Constraints are awesome. They are the best helpers you can get while building a product. Through them you will find both motivation and direction to move forward. Too many people fight them when instead they can use them.
Constraints give products shape.
Product development is an iterative process. Because you’re innovating you don’t know what’s right. The only way to find out is assume > produce > deploy > learn.
As you deliberately assume constraints they give your product shape. This is the way to focus on getting it right.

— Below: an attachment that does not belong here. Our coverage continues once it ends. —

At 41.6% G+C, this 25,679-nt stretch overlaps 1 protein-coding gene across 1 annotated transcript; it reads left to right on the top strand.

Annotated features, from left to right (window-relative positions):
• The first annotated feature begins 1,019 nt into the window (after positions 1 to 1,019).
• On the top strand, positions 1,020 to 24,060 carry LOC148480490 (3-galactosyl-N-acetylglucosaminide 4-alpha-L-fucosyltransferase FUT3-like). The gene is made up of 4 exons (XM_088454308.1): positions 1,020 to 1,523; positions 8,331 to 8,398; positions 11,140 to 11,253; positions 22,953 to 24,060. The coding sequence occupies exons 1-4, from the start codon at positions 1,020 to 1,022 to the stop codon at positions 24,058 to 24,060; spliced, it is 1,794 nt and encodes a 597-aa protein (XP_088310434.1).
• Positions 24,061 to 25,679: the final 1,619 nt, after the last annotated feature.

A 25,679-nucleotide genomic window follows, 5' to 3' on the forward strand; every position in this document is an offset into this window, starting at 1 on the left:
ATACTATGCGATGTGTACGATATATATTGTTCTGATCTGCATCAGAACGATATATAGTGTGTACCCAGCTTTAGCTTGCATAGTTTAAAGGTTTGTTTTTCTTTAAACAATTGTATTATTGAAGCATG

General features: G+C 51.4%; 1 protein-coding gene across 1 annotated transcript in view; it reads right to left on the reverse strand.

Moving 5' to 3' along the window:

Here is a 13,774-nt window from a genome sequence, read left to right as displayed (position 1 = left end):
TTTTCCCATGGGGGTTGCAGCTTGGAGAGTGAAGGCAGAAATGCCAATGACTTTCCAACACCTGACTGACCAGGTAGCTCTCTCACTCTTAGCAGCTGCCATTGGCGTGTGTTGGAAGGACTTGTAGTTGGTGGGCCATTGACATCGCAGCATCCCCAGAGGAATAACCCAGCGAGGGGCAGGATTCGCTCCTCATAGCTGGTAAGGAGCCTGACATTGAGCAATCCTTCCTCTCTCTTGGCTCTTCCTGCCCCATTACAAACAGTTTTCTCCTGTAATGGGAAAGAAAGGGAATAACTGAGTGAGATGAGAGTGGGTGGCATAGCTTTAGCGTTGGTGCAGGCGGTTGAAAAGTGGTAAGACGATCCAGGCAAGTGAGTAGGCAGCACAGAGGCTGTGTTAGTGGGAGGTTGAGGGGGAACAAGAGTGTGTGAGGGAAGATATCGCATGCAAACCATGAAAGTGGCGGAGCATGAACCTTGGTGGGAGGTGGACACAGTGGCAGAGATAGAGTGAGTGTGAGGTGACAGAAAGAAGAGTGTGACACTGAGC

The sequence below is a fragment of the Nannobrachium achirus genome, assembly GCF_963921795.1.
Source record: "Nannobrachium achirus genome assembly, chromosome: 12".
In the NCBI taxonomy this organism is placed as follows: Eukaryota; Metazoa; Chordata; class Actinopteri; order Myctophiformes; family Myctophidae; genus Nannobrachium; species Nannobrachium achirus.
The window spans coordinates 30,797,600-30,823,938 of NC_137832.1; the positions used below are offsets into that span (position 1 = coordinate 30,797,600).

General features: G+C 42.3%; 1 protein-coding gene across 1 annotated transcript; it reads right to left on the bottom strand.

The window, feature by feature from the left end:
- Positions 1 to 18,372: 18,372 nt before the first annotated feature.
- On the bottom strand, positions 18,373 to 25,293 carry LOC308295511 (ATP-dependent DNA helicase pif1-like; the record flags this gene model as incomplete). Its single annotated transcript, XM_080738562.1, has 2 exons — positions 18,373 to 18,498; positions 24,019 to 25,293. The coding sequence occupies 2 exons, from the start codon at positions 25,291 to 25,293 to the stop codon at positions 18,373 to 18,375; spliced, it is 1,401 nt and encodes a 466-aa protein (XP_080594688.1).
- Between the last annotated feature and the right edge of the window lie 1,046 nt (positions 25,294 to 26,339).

It has a side effect: it sends a message to competition about where the product stands and where other products can come in. Some leaders may not like it. Some others will say it’s a good way to do business, shows your confidence.
While setting and knowing your product limits, it is also important to have feelers on them. If you’re able to listen to what happens at the edges you’ll feel the resistance: your customers will push your boundaries if the product isn’t solving their problem completely. Where the resistance is strongest is your area for future development. This is where you add functions and generate more value to secure more business.
Instead of worrying about falling short of features here is the way to think about it:
Make product constraints your source of verified opportunities.